Even other types of conditions, like kidney disease, need "some" salt and should have a moderate amount. According to Richard H. Ahrens, Ph.D. of the USDA and an Associate Professor of Nutrition at the University of Maryland, salt use does not cause hypertension as is frequently claimed. There should be no salt restrictions during pregnancy and no diuretic use. If there is edema in pregnancy, extra salt brings about diuresis. It can be a serious mistake for an individual to avoid salt for no apparent reason. For any loss of body fluids - excessive perspiration or urination, vomiting or diarrhea - the lost salt must be replaced. A person with undiagnosed adrenal dysfunction (who is therefore a salt loser) on a salt restricted diet may be slowly deteriorating as the result.
There appears to be no food that naturally contains more sodium than potassium and therefore salt must be added to the diet. This is why Gandhi led the revolution in India. Salt is essential to life. In Addison's Disease, where there is a complete non-function (atrophy) of the adrenal cortex, patient's can suffer from prostration, die from excess perspiration or a diet high in potassium or low in sodium.
To find the amount of salt you need, gradually increase your salt intake until you find the amount you feel best on - usually 2 to 10 grams or roughly 1/2 teaspoonful to 1 tablespoonful. After determining the amount, try to cut back and see if that is just as effective. The addition of a small amount of sugar actually helps you absorb salt. In fact this is the basis for many popular electrolyte replacement products like Gatorade. Some individuals may also need potassium.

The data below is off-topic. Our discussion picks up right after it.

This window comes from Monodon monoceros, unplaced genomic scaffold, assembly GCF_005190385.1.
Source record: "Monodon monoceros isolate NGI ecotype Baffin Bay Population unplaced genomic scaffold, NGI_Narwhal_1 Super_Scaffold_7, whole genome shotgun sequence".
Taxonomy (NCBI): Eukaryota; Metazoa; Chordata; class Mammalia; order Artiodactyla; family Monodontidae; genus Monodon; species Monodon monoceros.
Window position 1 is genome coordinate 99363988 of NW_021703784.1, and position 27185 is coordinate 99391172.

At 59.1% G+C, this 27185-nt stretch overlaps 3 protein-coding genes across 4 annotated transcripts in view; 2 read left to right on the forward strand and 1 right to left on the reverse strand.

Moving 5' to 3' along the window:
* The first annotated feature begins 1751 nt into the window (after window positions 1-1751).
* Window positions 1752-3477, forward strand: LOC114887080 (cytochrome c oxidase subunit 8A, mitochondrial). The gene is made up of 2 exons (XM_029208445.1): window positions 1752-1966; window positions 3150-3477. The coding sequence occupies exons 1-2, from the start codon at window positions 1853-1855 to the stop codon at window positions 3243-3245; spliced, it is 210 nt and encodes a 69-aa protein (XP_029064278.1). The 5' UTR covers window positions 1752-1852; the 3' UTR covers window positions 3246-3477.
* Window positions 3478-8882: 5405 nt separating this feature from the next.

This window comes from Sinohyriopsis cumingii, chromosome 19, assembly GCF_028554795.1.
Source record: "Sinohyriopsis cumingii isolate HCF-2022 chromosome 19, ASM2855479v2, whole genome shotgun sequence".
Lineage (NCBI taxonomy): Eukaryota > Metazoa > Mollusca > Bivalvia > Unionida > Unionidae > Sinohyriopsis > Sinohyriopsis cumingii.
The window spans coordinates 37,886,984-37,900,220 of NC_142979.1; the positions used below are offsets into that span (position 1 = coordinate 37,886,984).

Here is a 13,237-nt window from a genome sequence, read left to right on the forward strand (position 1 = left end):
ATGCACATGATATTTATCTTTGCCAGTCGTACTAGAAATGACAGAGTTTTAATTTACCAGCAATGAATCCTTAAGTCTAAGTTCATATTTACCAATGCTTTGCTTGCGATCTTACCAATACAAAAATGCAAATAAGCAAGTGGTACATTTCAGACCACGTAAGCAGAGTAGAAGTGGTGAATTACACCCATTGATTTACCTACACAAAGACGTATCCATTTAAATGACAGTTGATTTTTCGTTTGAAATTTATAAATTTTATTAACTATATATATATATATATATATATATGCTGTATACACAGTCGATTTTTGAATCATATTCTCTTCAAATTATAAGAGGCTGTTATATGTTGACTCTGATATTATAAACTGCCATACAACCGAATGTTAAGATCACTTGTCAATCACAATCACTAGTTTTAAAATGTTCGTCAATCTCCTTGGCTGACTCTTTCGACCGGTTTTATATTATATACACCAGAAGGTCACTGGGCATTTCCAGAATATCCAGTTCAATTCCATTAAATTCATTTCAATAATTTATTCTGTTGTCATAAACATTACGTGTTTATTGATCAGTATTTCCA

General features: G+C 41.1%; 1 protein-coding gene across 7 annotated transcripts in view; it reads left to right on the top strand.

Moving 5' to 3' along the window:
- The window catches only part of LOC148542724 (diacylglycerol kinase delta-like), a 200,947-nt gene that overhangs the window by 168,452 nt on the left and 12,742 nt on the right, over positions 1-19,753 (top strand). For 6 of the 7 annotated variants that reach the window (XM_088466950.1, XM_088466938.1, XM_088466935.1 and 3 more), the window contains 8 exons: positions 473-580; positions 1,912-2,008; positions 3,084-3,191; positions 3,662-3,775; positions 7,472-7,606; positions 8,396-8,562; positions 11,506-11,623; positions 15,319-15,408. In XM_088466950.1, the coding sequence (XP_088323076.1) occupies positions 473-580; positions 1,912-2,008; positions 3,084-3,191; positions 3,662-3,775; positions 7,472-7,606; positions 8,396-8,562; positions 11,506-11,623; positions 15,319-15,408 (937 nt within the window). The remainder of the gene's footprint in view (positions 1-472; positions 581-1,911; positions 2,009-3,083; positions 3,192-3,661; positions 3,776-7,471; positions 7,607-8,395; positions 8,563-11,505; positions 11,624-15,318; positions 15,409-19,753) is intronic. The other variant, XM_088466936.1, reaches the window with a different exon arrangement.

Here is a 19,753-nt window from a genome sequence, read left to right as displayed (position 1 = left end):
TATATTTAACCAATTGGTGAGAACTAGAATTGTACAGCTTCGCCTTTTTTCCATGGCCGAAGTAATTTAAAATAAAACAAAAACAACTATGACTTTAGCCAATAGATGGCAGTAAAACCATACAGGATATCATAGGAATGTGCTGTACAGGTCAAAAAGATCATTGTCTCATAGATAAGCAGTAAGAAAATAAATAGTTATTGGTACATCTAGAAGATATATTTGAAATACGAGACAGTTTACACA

There are several types of salt – table salt, Sea salt, Himalayan, etc. Many may suggest using sea salt, but in the larger amounts that hypoadrenocortics need, there is some question of possible overdose on trace minerals. The name trace minerals means one needs only a trace amount. The main minerals and electrolytes such as calcium, magnesium, sodium, potassium, phosphorus, iron, iodine, and zinc are needed in larger amounts on a regular basis. Diamond Crystal Kosher Salt is plain sodium chloride without additives. When dissolved in water, it results in a clear solution indicating no additives. Himalayan Salt is unique in its crystal properties and has a different taste than other salts.
The adrenals have a close connection with the sex glands, the ovaries and testes. The adrenal cortex produces about 25% of the estrogenic hormones in women and 65% of the androgenic hormones in the man. The inability of the adrenals to produce the additional sex hormones may result in the flat chested female or the sparse chest-haired male. In patients in their thirties or older may also have an absence of hair on the lower two-thirds of the legs, which is not due to being worn off by the trousers as is supposed.